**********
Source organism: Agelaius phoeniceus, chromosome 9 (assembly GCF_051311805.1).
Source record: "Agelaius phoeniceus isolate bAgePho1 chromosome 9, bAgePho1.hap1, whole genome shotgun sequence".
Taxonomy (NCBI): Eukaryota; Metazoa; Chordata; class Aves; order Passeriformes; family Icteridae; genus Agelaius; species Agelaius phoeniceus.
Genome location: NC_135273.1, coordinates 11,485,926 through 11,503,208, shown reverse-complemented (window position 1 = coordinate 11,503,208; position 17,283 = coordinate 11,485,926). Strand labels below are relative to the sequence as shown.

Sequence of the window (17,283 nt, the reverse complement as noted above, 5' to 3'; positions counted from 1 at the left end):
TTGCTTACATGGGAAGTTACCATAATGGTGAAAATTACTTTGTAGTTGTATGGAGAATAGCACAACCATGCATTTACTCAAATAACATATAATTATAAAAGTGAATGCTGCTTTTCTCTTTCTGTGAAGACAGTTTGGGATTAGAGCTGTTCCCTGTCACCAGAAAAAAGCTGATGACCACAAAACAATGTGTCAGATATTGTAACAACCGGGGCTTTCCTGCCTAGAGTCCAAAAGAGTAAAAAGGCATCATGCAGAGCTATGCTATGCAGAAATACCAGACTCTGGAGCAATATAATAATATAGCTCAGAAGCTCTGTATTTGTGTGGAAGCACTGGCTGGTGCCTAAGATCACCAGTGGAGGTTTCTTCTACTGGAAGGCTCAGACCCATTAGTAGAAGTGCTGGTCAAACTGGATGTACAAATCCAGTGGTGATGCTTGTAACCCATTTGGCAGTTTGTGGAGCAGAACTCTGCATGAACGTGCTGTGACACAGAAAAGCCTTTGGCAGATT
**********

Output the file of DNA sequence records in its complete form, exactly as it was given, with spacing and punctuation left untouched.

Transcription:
Source organism: Agelaius phoeniceus, chromosome 9 (assembly GCF_051311805.1).
Source record: "Agelaius phoeniceus isolate bAgePho1 chromosome 9, bAgePho1.hap1, whole genome shotgun sequence".
Taxonomy (NCBI): Eukaryota; Metazoa; Chordata; class Aves; order Passeriformes; family Icteridae; genus Agelaius; species Agelaius phoeniceus.
Genome location: NC_135273.1, coordinates 11,485,926 through 11,503,208, shown reverse-complemented (window position 1 = coordinate 11,503,208; position 17,283 = coordinate 11,485,926). Strand labels below are relative to the sequence as shown.

Sequence of the window (17,283 nt, the reverse complement as noted above, 5' to 3'; positions counted from 1 at the left end):
TTGCTTACATGGGAAGTTACCATAATGGTGAAAATTACTTTGTAGTTGTATGGAGAATAGCACAACCATGCATTTACTCAAATAACATATAATTATAAAAGTGAATGCTGCTTTTCTCTTTCTGTGAAGACAGTTTGGGATTAGAGCTGTTCCCTGTCACCAGAAAAAAGCTGATGACCACAAAACAATGTGTCAGATATTGTAACAACCGGGGCTTTCCTGCCTAGAGTCCAAAAGAGTAAAAAGGCATCATGCAGAGCTATGCTATGCAGAAATACCAGACTCTGGAGCAATATAATAATATAGCTCAGAAGCTCTGTATTTGTGTGGAAGCACTGGCTGGTGCCTAAGATCACCAGTGGAGGTTTCTTCTACTGGAAGGCTCAGACCCATTAGTAGAAGTGCTGGTCAAACTGGATGTACAAATCCAGTGGTGATGCTTGTAACCCATTTGGCAGTTTGTGGAGCAGAACTCTGCATGAACGTGCTGTGACACAGAAAAGCCTTTGGCAGATT